Eight statesmen, scores of aides, hundreds of press, and thousands of security personnel will all descend on Kananaskis, Alberta, in late June 2002. For the fourth time since 1976, but the first time in Western Canada, a Canadian prime minister will be hosting the G-8 leaders summit.

The G-8 is the most exclusive club in the world. There are 190 nations in the UN, 54 in the Commonwealth, 19 in NATO, but only the United States, Russia, Japan, France, Germany, Great Britain, Italy and Canada in the G-8. How did Canada come to be a member of this political "directoire" when economic giants like China and Brazil are excluded?

In 1975 President Valéry Giscard d'Estaing of France had a good idea. In that era of energy crisis and galloping inflation, France recognized that the world economy required the most important states to work in concert. To develop a coordinated strategy, the French president recommended that the world's leaders meet to debate forcefully and informally the issues of the day free from the protocol and vast organization of most internal organizations. There was ready agreement to the concept and the agenda. But a major issue arose - who would be invited to be a member of this new club?

Invitations were extended to France's partners in the G-5 economic consultative group, and as a neighbourly gesture, Giscard d'Estaing also invited Italy. Canada, however, was left out. France's decision may have been a continuation of the Gaullist campaign to diminish Canada that had begun with General Charles de Gaulle's "Vive Quebec Libre" speech in Montreal. Or France may not have wanted to set a precedent for other middle powers, but the French president was adamant - No Canada!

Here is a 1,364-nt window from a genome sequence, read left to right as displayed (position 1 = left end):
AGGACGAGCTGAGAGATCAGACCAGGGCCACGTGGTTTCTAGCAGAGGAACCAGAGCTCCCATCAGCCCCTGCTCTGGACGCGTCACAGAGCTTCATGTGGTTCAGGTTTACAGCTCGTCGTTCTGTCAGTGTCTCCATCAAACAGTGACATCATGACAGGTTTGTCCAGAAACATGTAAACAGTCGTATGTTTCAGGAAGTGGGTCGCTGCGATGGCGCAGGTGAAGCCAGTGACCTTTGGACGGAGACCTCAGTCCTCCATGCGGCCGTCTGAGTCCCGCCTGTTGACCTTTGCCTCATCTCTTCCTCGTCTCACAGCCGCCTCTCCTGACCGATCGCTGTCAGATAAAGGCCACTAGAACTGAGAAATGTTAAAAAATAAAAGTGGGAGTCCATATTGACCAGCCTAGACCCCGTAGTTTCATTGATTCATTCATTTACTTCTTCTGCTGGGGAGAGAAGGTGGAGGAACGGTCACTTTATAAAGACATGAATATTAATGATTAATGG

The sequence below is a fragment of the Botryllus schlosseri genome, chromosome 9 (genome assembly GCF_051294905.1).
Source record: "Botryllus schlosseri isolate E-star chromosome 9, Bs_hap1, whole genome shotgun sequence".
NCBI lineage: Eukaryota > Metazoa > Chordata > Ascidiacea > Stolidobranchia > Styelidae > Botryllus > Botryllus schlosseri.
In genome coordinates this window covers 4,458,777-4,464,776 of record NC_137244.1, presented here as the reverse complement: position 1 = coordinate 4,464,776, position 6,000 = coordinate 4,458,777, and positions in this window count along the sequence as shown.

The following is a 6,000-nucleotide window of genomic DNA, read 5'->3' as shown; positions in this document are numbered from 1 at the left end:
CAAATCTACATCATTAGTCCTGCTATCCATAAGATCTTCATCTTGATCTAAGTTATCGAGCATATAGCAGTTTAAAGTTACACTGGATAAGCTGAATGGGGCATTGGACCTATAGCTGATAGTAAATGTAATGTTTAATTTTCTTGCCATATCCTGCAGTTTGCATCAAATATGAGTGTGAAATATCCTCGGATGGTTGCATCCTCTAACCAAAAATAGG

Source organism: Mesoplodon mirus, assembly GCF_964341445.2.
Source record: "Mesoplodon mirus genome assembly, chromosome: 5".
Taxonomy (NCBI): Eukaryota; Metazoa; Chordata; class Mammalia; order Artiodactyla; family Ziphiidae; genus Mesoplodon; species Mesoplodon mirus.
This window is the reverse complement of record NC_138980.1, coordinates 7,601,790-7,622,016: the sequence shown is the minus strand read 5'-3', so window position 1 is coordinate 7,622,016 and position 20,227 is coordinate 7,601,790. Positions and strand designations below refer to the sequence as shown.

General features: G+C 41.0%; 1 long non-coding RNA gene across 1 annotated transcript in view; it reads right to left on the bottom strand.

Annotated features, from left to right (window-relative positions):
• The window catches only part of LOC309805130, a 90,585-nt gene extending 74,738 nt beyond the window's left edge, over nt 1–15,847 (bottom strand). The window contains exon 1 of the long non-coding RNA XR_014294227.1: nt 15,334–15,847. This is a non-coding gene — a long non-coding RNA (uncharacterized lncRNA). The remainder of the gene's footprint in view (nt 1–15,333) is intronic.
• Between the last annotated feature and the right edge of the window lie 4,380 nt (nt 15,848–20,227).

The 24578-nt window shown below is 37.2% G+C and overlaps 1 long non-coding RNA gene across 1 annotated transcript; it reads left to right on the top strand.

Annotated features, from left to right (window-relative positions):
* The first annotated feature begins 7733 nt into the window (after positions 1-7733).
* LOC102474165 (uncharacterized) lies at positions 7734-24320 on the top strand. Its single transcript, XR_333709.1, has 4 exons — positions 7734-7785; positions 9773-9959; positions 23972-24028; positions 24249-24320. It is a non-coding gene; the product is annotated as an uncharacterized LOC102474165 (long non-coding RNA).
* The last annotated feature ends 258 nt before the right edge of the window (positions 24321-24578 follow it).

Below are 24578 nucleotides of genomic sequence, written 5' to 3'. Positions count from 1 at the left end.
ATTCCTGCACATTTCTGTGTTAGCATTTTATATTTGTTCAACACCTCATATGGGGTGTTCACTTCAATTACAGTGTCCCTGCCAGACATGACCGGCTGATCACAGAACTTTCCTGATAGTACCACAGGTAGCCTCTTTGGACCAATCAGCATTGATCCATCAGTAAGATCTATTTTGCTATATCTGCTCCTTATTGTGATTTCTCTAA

Prime Minister Trudeau, however, launched a quick and effective counteroffensive. At that time, Canada had a larger GNP than Italy and we still had significant military and foreign aid assets. In short, Canada then had more relative capability than we do today. Trudeau's good personal relations with the leaders of that time also came into play. James Callaghan of Great Britain intervened with France, Chancellor Helmut Schmidt told the French he would not attend any future meetings unless Canada participated, and the Japanese made it known that another non-European voice would be welcome.

But Canada's key friend was President Gerald Ford of the United States. As a longtime representative of Michigan in the Congress, Ford knew Canada well. When he became president, through the accident of the Watergate scandal in 1974, Ford and Trudeau immediately hit it off. President Ford was irate about Canada's exclusion, and he briefly considered refusing to attend the summit. A more positive approach, however, was chosen. The United States was to host the next summit, and just as France had invited Italy in 1975, the United States would invite Canada to attend the 1976 summit in Puerto Rico. Once invited, President Ford concluded, you would not be excluded in the future. So it has proved.

The G-8 is one of the most important forums in the world. In 1983 Prime Minister Trudeau persuaded his partners to endorse his peace mission, in 1987 Prime Minister Mulroney led a dialogue on South Africa, and in 2002 Prime Minister Chrétien has made African development the centrepiece of the agenda. Through the G-8, Canada is part of the major leagues of international diplomacy. Canada's membership is probably the most significant foreign policy achievement of the Trudeau era. We owe this elevated status, however, to a decent man largely unrecognized in his own country's history, President Gerald Ford.